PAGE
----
domenica 15 febbraio 2009

Death Note - Tsugumi Ohba and Takeshi Obata

Death Note by by Tsugumi Ohba and Takeshi Obata

In short, the story, as already said, is mainly about a notebook which is a tool of the gods of death to, as the name of the notebook already says, causes death in people. This book falls into the hands of a high school student, who has his own idea of an ideal world. However in his journey of achieving it, he faces powerful adversaries who try to stop him from reaching his ideals, or tries to take the note.
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Death Note by by Tsugumi Ohba and Takeshi Obata

Naruto - Masashi Kishimoto

Naruto by Masashi Kishimoto

"One of the best and widely read Manga in the market now has to be Naruto. There are other noteworthy mentions like Bleach, DeathNote, FMA and many others. I will put up information on them later.
Naruto is a manga by Masashi Kishimoto with an anime TV series adaptation about a loud, hyperactive adolescent ninja, Uzumaki Naruto, who constantly searches for approval and recognition.
The manga was first published by Shueisha in Japan in the 43rd issue in 1999 of the Shonen Jump magazine. So far there have been 31 volumes of the manga series published in the country, with a total of 303 chapters written since its initial release in 1999."
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Naruto by Masashi Kishimoto

The Dark Knights Returns - Frank Miller

Frank Miller
The Dark Knight Returns

"The Dark Knight Returns dawned on comic bookdom like Dec. 7, 1941, at Pearl Harbor - without warning, with nothing ever the same again.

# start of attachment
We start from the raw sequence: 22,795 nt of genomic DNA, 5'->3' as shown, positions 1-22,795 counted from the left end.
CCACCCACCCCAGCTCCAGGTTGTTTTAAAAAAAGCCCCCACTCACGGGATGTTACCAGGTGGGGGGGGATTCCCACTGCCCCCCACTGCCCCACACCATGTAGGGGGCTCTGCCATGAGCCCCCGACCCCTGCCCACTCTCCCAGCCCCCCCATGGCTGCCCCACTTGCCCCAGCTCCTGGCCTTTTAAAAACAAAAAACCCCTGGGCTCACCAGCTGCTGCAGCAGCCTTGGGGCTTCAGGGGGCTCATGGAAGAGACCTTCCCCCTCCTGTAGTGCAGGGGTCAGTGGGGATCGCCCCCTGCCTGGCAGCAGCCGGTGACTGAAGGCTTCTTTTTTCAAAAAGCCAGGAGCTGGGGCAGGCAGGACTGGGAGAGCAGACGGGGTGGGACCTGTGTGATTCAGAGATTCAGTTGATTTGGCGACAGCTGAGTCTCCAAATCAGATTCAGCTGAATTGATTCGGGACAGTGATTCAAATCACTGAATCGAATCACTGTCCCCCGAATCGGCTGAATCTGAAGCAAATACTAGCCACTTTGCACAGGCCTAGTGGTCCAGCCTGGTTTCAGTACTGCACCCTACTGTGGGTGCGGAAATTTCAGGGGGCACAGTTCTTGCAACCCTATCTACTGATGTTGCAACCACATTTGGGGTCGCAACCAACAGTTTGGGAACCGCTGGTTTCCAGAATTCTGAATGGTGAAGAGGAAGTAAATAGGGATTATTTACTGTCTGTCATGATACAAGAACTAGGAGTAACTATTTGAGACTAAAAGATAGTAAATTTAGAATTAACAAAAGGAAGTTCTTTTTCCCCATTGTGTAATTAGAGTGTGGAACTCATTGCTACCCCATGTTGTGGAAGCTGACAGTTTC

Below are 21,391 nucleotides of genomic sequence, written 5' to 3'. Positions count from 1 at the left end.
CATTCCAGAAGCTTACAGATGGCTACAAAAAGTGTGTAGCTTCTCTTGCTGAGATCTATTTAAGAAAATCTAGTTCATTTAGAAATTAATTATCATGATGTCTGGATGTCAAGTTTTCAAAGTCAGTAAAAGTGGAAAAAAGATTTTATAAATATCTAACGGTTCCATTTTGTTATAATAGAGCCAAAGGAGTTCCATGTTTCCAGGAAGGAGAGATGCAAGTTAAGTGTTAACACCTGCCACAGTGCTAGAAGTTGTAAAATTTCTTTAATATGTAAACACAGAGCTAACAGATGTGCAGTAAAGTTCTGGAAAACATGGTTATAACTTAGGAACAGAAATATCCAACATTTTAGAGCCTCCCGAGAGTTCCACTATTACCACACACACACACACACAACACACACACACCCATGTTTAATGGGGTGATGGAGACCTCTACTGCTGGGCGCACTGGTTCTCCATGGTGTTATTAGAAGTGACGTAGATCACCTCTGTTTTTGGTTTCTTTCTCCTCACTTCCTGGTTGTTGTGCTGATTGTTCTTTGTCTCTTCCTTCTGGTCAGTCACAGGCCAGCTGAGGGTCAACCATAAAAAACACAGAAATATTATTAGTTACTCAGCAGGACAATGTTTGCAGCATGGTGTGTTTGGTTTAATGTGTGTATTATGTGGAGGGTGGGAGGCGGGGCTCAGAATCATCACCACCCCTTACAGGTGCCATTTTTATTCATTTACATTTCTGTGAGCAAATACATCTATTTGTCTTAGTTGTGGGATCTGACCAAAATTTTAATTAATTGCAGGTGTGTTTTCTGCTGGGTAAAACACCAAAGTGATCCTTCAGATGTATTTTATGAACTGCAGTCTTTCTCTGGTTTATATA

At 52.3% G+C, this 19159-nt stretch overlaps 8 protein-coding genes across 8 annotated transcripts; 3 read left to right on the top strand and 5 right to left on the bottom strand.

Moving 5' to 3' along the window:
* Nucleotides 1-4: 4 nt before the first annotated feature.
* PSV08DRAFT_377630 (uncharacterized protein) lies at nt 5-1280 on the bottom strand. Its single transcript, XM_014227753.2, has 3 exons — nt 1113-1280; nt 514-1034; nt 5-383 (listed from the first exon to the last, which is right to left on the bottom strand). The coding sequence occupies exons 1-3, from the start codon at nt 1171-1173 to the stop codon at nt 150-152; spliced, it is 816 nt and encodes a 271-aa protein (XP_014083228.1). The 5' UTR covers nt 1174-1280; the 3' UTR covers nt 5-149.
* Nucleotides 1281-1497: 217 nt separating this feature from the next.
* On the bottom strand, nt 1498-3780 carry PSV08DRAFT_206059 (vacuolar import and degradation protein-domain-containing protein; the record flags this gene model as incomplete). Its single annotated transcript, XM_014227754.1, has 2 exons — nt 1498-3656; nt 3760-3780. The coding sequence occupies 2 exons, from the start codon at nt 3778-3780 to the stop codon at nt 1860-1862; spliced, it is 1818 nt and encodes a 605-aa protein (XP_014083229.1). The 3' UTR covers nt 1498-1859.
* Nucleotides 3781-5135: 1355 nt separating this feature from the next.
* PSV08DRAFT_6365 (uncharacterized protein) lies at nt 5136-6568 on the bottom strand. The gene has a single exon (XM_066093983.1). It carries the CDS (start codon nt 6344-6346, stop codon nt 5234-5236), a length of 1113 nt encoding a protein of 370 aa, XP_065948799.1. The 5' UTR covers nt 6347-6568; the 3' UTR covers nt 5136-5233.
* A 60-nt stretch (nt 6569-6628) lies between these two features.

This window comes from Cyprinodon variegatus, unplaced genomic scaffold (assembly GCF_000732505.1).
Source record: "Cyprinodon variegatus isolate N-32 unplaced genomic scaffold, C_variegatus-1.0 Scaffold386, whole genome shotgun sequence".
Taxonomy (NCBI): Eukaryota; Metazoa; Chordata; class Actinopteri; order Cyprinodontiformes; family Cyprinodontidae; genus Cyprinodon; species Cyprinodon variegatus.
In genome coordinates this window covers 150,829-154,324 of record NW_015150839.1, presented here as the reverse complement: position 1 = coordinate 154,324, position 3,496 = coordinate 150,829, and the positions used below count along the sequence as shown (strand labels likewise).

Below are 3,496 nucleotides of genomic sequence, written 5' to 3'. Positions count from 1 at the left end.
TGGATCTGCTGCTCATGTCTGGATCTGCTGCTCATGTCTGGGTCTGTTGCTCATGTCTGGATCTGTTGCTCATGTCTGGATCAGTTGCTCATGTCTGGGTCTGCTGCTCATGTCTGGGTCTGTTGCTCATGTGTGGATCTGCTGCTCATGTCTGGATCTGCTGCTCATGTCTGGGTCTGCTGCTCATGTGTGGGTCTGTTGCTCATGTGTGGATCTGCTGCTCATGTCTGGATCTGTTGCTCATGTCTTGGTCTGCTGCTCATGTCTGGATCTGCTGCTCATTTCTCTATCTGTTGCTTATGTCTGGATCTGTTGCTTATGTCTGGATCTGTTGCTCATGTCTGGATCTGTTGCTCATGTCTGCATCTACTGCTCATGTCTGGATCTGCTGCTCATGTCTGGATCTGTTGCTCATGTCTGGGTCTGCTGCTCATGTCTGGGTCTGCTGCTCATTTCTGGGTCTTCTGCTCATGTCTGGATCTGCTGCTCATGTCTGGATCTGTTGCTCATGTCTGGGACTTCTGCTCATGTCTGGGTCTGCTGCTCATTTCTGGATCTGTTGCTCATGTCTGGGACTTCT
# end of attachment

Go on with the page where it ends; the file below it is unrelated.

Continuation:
It’s a story that came along at the right time, during Reagan era politics, fanning the flames of Cold War mentality with political rhetoric, written with clenched fists pounding keys in a tick-down rhythm to the Doomsday Clock. Dialogue and characters chew the scenery with a square-jawed barrage of literary staccato bereft of any traditional poetic requiem in Miller’s staccato machine gun bursts with devastating effect."

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The Dark Knight Returns

Watchmen - Alan Moore and Dave Gibbons Review
Has any comic been as acclaimed as Alan Moore and Dave Gibbons' Watchmen? Possibly only Frank Miller's The Dark Knight Returns, but Watchmen remains the critics' favorite. Why? Because Moore is a better writer, and Watchmen a more complex and dark and literate creation than Miller's fantastic, subversive take on the Batman myth. Moore, renowned for many other of the genre's finest creations (Saga of the Swamp Thing, V for Vendetta, and From Hell, with Eddie Campbell) first put out Watchmen in 12 issues for DC in 1986-87. It won a comic award at the time (the 1987 Jack Kirby Comics Industry Awards for Best Writer/Artist combination) and has continued to gather praise since. The story concerns a group called the Crimebusters and a plot to kill and discredit them. Moore's characterization is as sophisticated as any novel's. Importantly the costumes do not get in the way of the storytelling; rather they allow Moore to investigate issues of power and control--indeed it was Watchmen, and to a lesser extent Dark Knight, that propelled the comic genre forward, making "adult" comics a reality. The artwork of Gibbons (best known for 2000AD's Rogue Trooper and DC's Green Lantern) is very fine too, echoing Moore's paranoid mood perfectly throughout. Packed with symbolism, some of the overlying themes (arms control, nuclear threat, vigilantes) have dated but the intelligent social and political commentary, the structure of the story itself, its intertextuality (chapters appended with excerpts from other "works" and "studies" on Moore's characters, or with excerpts from another comic book being read by a child within the story), the finepace of the writing and its humanity mean that Watchmen more than stands up--it keeps its crown as the best the genre has yet produced. --Mark Thwaite --This text refers to the paperback edition.

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